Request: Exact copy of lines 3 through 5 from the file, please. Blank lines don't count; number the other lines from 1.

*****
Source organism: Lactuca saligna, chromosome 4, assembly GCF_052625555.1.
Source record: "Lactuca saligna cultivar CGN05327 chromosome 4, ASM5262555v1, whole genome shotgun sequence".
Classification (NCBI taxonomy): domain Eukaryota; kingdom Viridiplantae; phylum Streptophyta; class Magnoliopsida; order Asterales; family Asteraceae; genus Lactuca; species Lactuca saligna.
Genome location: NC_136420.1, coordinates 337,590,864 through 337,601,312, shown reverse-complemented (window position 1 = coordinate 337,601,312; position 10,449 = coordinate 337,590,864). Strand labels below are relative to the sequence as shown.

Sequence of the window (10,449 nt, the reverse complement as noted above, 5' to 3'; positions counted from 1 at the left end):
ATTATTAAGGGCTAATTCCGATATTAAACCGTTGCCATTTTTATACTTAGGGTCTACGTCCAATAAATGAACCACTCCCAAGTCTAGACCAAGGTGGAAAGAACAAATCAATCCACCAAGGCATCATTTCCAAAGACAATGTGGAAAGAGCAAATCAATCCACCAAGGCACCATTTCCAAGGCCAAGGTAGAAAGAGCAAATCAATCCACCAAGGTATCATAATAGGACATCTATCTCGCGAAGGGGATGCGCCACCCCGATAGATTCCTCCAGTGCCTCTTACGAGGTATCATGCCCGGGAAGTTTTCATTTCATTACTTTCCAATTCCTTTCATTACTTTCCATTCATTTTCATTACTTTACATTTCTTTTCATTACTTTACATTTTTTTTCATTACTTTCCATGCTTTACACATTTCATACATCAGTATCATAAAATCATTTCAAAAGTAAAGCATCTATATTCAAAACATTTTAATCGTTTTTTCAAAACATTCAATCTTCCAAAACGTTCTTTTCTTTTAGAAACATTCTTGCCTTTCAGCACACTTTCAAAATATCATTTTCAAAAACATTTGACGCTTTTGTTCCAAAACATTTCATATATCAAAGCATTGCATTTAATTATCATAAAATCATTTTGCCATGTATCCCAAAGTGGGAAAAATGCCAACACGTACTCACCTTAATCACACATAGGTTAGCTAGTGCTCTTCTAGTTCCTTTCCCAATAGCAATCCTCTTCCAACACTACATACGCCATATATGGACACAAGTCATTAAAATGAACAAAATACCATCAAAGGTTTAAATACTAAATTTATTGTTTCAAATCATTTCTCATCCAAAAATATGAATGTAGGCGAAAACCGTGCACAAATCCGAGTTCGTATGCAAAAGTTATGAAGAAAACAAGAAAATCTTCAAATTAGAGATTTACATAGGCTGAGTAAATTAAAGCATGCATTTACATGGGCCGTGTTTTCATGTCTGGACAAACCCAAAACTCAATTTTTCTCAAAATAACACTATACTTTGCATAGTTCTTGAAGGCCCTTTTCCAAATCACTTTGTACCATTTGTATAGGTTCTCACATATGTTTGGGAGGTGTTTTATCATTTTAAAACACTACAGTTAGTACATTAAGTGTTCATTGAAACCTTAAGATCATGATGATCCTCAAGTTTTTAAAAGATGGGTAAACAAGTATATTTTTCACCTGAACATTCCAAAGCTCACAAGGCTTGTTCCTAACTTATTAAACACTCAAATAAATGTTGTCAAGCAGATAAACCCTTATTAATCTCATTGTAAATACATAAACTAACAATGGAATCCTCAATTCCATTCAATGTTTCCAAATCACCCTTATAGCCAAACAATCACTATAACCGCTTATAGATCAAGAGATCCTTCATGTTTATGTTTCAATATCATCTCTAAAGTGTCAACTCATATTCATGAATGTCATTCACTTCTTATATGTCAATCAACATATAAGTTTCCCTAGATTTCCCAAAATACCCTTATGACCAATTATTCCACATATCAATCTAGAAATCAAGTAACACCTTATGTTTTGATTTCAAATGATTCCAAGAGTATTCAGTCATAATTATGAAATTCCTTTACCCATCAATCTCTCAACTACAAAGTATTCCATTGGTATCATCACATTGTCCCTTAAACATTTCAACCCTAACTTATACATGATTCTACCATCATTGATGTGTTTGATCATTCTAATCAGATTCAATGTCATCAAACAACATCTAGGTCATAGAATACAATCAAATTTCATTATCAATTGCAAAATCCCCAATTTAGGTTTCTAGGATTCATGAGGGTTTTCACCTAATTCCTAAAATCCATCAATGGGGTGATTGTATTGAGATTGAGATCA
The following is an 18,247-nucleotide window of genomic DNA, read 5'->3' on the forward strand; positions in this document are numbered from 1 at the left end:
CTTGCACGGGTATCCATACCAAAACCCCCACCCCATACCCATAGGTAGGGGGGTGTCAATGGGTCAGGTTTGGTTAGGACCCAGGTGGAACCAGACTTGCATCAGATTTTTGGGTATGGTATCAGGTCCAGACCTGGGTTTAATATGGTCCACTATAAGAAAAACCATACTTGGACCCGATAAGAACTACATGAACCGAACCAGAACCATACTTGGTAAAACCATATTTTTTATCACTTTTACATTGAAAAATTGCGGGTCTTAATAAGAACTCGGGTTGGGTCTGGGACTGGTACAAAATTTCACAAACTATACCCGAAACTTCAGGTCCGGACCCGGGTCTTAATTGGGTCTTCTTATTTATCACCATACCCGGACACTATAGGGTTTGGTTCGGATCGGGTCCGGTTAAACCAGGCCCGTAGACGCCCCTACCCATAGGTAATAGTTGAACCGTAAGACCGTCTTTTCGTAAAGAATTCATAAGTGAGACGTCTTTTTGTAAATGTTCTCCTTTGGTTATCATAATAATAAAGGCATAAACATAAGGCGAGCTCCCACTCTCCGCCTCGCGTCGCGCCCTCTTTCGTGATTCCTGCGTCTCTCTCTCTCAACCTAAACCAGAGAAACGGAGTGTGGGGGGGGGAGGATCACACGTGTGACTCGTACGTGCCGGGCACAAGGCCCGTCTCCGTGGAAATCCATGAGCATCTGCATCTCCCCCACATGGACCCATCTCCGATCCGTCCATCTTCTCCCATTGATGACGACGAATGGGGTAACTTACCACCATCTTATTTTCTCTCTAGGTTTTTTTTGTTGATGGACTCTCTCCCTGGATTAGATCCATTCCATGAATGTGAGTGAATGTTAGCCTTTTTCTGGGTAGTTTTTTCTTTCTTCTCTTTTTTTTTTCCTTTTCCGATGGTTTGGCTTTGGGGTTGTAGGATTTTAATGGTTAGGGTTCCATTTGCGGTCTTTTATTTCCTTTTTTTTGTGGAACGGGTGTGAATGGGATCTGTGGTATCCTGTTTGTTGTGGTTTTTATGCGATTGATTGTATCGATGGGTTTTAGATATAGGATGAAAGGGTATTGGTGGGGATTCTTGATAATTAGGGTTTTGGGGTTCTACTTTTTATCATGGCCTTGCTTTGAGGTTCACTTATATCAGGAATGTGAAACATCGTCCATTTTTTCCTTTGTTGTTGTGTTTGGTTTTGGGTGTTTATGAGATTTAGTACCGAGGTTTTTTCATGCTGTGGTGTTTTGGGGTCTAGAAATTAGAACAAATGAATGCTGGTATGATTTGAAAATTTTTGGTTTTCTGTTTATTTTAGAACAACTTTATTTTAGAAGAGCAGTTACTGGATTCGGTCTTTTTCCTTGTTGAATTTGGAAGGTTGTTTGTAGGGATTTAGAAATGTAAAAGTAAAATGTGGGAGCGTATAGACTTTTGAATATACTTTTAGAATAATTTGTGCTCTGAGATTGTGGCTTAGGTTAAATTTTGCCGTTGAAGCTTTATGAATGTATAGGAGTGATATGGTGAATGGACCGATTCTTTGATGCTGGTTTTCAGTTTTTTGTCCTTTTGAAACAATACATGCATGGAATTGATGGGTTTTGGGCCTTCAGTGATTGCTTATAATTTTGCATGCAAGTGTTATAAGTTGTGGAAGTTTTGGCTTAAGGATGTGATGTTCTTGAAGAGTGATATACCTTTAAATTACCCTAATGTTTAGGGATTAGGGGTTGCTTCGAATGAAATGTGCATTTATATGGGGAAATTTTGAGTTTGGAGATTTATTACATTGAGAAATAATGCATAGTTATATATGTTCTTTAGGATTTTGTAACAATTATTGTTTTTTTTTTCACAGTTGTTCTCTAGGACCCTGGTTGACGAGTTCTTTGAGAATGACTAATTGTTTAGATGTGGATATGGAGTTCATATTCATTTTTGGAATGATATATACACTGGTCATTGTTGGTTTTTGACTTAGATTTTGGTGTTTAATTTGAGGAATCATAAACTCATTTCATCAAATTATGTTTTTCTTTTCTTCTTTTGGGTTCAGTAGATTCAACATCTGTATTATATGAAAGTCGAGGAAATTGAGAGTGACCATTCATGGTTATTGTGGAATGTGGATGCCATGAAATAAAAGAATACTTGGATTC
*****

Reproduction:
Classification (NCBI taxonomy): domain Eukaryota; kingdom Viridiplantae; phylum Streptophyta; class Magnoliopsida; order Asterales; family Asteraceae; genus Lactuca; species Lactuca saligna.
Genome location: NC_136420.1, coordinates 337,590,864 through 337,601,312, shown reverse-complemented (window position 1 = coordinate 337,601,312; position 10,449 = coordinate 337,590,864). Strand labels below are relative to the sequence as shown.

Sequence of the window (10,449 nt, the reverse complement as noted above, 5' to 3'; positions counted from 1 at the left end):